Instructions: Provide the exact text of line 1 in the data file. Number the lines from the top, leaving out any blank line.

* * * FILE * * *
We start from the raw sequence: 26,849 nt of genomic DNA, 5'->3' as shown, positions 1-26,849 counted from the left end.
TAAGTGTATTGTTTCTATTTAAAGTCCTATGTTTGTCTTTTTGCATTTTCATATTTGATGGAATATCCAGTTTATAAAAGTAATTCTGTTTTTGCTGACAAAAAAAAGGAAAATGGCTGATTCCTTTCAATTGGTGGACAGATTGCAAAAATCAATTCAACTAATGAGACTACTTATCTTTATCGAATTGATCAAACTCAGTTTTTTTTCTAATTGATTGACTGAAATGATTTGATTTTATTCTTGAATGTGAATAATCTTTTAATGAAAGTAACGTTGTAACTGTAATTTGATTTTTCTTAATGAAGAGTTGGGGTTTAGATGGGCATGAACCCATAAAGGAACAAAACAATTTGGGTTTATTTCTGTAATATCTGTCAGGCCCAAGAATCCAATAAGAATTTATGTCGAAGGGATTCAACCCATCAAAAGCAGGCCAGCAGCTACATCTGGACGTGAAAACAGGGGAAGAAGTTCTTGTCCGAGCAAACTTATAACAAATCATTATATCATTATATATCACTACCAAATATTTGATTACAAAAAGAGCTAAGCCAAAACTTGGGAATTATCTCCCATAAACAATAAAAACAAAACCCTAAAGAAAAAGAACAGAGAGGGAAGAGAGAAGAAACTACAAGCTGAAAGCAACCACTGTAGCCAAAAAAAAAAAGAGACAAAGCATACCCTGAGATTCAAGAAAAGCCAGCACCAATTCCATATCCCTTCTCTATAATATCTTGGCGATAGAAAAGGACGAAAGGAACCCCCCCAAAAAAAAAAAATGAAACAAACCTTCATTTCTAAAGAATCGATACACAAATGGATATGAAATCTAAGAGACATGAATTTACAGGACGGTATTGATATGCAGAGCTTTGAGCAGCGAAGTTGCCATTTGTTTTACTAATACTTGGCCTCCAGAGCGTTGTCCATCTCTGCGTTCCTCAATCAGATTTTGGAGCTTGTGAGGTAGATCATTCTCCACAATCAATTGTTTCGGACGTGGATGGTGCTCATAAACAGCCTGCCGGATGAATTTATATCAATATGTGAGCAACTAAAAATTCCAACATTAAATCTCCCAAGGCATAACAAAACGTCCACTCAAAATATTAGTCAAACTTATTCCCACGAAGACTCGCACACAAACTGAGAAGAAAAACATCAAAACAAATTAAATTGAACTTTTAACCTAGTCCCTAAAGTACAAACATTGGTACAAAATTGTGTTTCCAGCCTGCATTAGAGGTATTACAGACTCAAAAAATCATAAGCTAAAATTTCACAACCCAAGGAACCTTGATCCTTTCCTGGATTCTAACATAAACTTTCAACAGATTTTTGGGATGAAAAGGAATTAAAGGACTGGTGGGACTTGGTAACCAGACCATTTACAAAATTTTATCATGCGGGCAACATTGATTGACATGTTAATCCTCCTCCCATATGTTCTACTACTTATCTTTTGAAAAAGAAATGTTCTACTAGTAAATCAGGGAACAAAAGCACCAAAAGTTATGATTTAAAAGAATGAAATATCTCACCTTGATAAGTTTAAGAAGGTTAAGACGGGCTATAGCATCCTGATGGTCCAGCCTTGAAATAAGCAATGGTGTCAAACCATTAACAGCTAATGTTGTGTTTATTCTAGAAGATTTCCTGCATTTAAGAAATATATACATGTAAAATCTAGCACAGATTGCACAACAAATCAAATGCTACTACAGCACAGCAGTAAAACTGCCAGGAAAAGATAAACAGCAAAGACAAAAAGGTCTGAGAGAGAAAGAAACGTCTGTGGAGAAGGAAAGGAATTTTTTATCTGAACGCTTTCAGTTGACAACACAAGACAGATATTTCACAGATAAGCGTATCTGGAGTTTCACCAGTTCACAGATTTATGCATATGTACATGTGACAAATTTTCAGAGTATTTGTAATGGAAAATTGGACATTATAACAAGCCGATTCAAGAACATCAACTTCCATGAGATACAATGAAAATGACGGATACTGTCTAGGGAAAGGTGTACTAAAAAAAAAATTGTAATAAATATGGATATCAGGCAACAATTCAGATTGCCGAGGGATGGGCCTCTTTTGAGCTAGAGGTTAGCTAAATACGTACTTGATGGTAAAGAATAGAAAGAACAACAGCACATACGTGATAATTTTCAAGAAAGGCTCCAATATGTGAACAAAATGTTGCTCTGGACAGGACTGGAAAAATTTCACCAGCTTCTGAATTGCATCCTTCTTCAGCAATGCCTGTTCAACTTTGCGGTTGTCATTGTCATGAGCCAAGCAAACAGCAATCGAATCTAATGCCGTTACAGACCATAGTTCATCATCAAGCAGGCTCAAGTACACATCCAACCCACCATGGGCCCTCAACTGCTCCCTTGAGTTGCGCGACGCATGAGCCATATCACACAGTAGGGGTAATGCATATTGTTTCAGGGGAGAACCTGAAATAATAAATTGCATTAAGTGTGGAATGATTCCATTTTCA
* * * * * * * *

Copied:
We start from the raw sequence: 26,849 nt of genomic DNA, 5'->3' as shown, positions 1-26,849 counted from the left end.